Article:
A US biotechnology startup has developed new technology to create insulation in buildings. Ecovative Mushroom Insulation is a grown insulation derived from agricultural byproducts. It is changing the way we inviolate our homes and structures and is comparable to plastic foam insulators.
The problems with our current solutions to insulation are their properties that release toxic gases into our atmosphere over time, and their tendency to settle over time which lowers their effectiveness. Rigid board insulation, such as extruded polystyrene, an example of what is in our walls now, are coated with harsh flame retardant chemicals to meet fire safety codes. The health code violations to our own bodies as well as our planet here are endless.
Ecovative’s insulation solves almost all of these issues with mushrooms. These mushrooms are completely compo stable at the end of their lives and is made from crop waste. Part of the root of the mushroom produces an agent called Mycelium which Ecovative uses to grow synthetic materials. Mycelium works like a glue that grows and solidifies loose particles into air-sealed insulation, creating a sandwich like insulating panel. It does not settle or lose its function, it is completely natural, and renewable making it a persuasive material for architects.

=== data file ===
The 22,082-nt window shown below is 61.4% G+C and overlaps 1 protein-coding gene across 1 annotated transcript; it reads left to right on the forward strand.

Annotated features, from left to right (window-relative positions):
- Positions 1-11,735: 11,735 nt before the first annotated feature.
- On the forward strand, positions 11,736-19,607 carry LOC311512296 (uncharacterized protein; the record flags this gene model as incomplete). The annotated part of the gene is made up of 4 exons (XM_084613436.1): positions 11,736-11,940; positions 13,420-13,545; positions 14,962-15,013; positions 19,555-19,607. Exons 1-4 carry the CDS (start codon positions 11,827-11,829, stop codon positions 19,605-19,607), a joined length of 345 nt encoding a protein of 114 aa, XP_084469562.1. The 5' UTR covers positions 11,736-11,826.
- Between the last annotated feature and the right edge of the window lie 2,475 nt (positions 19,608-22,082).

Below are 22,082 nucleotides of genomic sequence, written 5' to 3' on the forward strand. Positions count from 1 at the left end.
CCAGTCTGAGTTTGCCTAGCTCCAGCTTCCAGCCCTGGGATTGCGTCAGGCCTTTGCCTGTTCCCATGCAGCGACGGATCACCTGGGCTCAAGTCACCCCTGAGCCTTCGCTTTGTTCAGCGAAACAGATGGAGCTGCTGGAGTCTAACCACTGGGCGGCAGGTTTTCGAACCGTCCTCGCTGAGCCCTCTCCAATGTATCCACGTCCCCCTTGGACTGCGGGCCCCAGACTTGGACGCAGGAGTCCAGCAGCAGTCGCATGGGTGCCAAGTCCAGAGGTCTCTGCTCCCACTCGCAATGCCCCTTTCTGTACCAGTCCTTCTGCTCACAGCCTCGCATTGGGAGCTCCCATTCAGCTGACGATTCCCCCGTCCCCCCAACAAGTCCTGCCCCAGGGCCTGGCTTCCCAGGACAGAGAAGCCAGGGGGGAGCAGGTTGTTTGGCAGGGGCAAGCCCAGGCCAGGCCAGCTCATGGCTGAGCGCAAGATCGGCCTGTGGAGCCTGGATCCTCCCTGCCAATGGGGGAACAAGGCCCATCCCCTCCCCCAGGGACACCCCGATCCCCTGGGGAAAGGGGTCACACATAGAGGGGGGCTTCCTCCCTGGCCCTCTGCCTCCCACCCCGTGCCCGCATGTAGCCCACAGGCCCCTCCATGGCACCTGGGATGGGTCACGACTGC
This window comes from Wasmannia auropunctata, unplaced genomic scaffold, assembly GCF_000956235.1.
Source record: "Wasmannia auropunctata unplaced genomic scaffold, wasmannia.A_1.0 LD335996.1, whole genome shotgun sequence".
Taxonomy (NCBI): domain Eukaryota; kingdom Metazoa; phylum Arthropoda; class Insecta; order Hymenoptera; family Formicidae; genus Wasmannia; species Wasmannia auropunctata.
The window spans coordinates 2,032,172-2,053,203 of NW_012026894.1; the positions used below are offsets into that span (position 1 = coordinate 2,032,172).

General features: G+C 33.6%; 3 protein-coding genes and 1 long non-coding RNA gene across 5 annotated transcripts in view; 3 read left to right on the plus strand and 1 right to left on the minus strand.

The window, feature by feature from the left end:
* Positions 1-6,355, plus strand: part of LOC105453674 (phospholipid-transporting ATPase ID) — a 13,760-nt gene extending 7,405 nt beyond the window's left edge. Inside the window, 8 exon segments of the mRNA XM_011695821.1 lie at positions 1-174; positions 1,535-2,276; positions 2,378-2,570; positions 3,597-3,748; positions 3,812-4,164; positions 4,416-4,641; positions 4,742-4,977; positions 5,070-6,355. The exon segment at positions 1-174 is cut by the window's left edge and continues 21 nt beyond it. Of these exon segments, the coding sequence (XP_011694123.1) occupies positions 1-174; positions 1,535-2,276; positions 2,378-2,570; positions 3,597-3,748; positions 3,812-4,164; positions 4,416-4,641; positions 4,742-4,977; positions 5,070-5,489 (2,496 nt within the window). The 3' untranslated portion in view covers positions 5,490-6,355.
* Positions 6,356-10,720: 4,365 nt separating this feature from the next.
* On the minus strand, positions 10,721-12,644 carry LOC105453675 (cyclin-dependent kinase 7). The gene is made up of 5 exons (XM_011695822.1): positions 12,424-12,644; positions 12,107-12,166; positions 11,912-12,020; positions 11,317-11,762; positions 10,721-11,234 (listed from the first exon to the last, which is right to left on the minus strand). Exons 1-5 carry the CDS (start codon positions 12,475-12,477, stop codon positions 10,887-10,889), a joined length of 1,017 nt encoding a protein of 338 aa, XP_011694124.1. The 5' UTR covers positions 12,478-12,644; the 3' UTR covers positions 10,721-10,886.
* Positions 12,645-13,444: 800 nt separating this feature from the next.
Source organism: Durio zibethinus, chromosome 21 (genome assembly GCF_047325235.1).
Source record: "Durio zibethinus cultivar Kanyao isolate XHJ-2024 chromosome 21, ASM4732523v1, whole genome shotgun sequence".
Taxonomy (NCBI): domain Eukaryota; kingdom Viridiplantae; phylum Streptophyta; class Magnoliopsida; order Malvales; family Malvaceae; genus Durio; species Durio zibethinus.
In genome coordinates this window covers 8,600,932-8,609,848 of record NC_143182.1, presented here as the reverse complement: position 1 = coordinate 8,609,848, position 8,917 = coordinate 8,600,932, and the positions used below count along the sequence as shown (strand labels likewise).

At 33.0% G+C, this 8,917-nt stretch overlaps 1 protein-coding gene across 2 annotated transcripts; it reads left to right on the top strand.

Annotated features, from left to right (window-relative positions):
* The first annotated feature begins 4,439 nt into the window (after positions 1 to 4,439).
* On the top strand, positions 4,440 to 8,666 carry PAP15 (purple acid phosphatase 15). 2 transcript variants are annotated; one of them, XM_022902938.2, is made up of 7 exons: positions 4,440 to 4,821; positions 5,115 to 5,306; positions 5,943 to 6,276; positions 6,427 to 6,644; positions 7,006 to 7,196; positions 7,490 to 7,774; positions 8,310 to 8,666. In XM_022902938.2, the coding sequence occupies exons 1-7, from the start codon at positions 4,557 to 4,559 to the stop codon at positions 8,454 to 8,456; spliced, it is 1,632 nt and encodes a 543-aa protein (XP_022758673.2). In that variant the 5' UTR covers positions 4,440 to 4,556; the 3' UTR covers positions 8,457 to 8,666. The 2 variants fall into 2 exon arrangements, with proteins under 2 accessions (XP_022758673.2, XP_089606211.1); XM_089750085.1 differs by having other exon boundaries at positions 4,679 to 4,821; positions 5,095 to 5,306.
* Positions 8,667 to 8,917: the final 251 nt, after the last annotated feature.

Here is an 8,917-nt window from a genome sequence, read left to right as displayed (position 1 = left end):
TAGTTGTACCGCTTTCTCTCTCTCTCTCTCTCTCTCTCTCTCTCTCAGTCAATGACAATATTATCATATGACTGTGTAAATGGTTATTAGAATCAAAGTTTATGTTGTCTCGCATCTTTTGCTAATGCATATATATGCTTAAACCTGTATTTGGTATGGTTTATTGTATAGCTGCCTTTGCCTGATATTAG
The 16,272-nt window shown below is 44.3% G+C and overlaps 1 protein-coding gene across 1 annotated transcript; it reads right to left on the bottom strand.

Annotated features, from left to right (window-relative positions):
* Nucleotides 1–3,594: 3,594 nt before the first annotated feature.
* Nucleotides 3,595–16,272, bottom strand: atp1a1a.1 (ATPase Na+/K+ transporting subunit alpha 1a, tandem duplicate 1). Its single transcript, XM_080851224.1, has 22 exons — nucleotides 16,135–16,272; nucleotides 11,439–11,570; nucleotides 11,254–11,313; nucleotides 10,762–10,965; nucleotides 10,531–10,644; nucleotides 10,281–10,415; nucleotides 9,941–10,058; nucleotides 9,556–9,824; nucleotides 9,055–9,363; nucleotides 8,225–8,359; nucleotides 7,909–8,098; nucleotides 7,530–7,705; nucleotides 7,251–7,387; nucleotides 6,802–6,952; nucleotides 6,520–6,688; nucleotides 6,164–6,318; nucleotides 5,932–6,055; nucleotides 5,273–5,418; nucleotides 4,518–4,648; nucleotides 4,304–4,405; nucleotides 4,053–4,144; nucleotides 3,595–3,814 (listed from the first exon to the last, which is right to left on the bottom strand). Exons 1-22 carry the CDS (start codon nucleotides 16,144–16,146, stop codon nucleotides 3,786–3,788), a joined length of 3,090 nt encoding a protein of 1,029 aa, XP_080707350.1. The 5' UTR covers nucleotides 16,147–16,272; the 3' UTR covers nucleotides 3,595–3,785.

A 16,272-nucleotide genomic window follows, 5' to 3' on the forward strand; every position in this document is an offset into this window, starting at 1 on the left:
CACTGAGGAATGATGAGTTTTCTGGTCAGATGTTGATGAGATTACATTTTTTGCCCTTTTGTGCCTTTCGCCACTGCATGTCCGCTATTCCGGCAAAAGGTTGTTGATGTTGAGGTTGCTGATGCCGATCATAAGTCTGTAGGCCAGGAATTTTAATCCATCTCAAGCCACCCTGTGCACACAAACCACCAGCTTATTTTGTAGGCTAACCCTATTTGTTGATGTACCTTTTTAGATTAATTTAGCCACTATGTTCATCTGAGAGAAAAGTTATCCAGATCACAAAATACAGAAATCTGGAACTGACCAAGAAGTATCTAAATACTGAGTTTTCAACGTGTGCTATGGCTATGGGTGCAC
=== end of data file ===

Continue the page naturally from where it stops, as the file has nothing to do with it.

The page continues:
Creating a space for replicating natures natural process of recycling is what these scientists and engineers are doing to invent this material. The mushrooms they are using break down old crop waste such as corn husks to create a new material manipulable to create fire, moisture and vapor resistant as well as giving the new material insulation properties. Solving all of our previous problems with one solution.